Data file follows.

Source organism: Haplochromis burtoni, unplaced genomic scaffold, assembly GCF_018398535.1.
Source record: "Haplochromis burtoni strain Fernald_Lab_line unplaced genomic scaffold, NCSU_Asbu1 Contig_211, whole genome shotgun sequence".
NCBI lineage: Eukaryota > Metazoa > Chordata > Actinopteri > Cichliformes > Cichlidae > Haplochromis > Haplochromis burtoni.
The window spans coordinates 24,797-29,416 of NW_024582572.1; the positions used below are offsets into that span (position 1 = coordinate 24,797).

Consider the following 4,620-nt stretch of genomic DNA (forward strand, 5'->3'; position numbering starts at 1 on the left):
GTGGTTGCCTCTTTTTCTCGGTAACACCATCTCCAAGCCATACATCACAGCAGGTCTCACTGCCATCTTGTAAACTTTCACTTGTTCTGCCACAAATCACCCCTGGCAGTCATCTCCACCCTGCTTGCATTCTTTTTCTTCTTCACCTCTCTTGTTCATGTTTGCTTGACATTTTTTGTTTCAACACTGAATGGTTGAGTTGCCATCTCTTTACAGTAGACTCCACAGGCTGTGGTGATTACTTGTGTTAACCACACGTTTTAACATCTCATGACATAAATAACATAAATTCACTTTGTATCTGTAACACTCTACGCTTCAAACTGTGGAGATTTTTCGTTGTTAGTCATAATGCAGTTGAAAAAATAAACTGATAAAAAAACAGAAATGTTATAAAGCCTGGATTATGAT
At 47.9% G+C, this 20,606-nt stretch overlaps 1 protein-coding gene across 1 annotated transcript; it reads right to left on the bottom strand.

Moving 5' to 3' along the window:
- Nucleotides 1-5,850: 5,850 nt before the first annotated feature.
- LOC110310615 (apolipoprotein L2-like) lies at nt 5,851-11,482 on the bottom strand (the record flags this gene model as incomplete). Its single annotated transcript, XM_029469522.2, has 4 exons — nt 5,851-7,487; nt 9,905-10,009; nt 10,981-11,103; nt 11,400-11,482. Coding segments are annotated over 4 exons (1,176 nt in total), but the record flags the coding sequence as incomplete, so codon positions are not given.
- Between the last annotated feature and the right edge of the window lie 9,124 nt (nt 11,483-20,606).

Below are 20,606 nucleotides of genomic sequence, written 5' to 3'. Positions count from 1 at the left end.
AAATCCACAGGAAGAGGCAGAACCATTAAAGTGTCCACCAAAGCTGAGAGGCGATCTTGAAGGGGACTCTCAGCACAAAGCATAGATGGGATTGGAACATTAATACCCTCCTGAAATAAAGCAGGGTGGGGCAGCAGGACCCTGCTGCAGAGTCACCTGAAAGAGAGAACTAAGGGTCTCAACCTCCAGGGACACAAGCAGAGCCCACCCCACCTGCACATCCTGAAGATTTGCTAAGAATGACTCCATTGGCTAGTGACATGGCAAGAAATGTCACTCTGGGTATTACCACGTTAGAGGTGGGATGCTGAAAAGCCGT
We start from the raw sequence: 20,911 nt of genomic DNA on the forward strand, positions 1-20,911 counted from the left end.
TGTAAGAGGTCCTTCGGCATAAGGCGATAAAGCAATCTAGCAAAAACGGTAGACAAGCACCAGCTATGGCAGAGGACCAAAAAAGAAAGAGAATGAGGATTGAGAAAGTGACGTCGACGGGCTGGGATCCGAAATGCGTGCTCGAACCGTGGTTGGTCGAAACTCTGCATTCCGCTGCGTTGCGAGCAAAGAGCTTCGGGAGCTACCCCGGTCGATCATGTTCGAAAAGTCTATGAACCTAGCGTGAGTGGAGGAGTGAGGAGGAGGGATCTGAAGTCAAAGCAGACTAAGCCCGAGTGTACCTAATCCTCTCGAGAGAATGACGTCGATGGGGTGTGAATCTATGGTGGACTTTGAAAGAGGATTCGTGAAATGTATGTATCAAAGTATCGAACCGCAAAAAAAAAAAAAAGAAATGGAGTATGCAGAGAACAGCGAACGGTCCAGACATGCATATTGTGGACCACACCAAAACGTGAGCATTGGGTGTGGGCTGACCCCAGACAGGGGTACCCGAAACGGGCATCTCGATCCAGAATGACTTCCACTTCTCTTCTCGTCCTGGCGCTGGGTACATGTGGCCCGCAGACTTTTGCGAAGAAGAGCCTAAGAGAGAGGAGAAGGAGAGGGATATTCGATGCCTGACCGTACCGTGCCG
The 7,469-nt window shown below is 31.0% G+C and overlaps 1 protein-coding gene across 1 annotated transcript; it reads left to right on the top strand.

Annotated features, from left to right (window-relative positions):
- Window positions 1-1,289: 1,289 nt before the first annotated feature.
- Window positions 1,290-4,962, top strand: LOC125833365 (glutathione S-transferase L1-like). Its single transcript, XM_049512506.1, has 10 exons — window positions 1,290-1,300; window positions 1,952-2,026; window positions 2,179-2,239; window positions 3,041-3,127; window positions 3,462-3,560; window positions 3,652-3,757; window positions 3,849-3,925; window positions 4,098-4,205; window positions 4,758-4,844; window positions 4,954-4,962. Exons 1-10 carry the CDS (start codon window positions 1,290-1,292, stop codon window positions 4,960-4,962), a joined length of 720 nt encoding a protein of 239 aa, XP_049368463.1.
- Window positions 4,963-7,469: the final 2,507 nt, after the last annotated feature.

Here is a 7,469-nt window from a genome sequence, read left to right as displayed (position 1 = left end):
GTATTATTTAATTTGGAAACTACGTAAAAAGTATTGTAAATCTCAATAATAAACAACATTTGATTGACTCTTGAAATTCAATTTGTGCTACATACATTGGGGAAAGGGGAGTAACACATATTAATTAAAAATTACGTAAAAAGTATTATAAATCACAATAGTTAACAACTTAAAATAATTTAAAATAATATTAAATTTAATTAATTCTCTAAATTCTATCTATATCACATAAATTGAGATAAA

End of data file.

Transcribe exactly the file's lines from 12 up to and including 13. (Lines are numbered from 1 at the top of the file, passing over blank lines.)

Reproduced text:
Below are 20,606 nucleotides of genomic sequence, written 5' to 3'. Positions count from 1 at the left end.
AAATCCACAGGAAGAGGCAGAACCATTAAAGTGTCCACCAAAGCTGAGAGGCGATCTTGAAGGGGACTCTCAGCACAAAGCATAGATGGGATTGGAACATTAATACCCTCCTGAAATAAAGCAGGGTGGGGCAGCAGGACCCTGCTGCAGAGTCACCTGAAAGAGAGAACTAAGGGTCTCAACCTCCAGGGACACAAGCAGAGCCCACCCCACCTGCACATCCTGAAGATTTGCTAAGAATGACTCCATTGGCTAGTGACATGGCAAGAAATGTCACTCTGGGTATTACCACGTTAGAGGTGGGATGCTGAAAAGCCGT